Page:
The "Replacement Stack" is a new feature in Proxomitron Naoko-4. Normally Proxomitron supports ten matching variables \0 to \9. For most things this is fine, but occationally you may find you need something more.
Take for example, using the "+" or "++" expressions to match a repeating run of matches. What if you want to stick each item found into a different variable? For instance - look at this run that matches each section of a URL path...
The (*/)+ bit will match for each section of the URL - but how can we capture each one of these sections into a different variable? This is where the replacement stack comes in. It uses the special character "\#" which like "\0" through "\9" stores a matched value. However each time it's called it stores the matched value into a "stack" which can hold up to 100 items. It can then be used in the replacement text to "pop" an item off that stack in a first-in first-out manner. Using this we could write the above match like so...
Then use a replacement text like...
"\# \# \# \# \# \# \#"
Which would convert this URL...
"this is a test of the stack.html"
Each time the (...)+ run loops it pushes a new value onto the stack, then whatever's left over gets matched by the final "\#". Also, like the other positional variables, the stack variable can be used directly after a set of parenthesis to capture the expression within. For instance...
"this/ is/ a/ test/ of/ the/ stack.html"
The replacement text also recognizes another special escape "\@". This just dumps the entire contents of the stack in order (like using \#\#\#\#\#\#\#\#...). In fact, this is probably what you'll use most of the time.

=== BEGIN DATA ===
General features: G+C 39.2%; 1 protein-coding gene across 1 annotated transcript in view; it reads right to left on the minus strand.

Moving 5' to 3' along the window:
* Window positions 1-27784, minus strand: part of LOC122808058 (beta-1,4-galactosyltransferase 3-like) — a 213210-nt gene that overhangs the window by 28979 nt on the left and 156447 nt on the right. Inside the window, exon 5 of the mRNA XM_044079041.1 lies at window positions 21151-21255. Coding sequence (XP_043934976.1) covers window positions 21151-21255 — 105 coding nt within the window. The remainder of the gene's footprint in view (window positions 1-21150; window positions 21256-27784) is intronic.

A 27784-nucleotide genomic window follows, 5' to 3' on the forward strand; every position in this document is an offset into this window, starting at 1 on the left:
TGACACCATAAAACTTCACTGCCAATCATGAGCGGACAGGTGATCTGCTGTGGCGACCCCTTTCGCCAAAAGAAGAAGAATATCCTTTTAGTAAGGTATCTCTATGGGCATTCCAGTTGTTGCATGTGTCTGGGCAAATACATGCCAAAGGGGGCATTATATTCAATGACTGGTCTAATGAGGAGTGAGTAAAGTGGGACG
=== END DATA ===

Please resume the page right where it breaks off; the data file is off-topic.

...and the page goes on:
Some typical uses...
Really another way to think of \# is that it's exactly like \1, \2, \3, etc. except that each time it's called, the value is stuck onto the end of whatever's already there rather than just replacing it. Here's some examples...
Remove attributes from a tag:
- The first "\#" catches the text up to the first attribute to be removed (if any)
- Further iterations of the loop catch the text between that and any other
- The final \# catches what's left over after the last attribute or the entire tag if no attribute was matched.
Keep only selected attributes (and toss everything else):
|Matching:||(*((attr1|attr2|attr3)=$AV(*) )\#)+ *|
This is the opposite from above, but very similar. It'll throw away everything except those attributes we want to keep around. Here There's only one hash that captures each attribute and value.
Replace attribute values with something else:
This is a bit more complex. Notice it uses the $SET(\#=...) command along with the normal match. This can be used to do some interesting things.
The example above first looks for one of the attributes it's trying to match. When it finds one, it pushes it's name onto the stack and then tries to match the value. if it find the one it's looking for, it uses set to push a new value instead. In addition it also captures and preserves anything else that's not matched. You could even replace the separate attributes with a list call like so...
With list items like...
# # Sample attribute replacement list # (attr1=)\#foo$SET(\#=bar) (attr2=)\#black$SET(\#=white) (attr3=)\#one$SET(\#=zero)
# # Sample attribute replacement list two # attr1=foo $SET(\#=attr1=bar ) attr2=black $SET(\#=attr2=white ) attr3=one $SET(\#=attr3=zero )
to selectively replace both the attribute and it's value with something else. (Actually this is also better because the items are "hashable" in the list and can match quicker).
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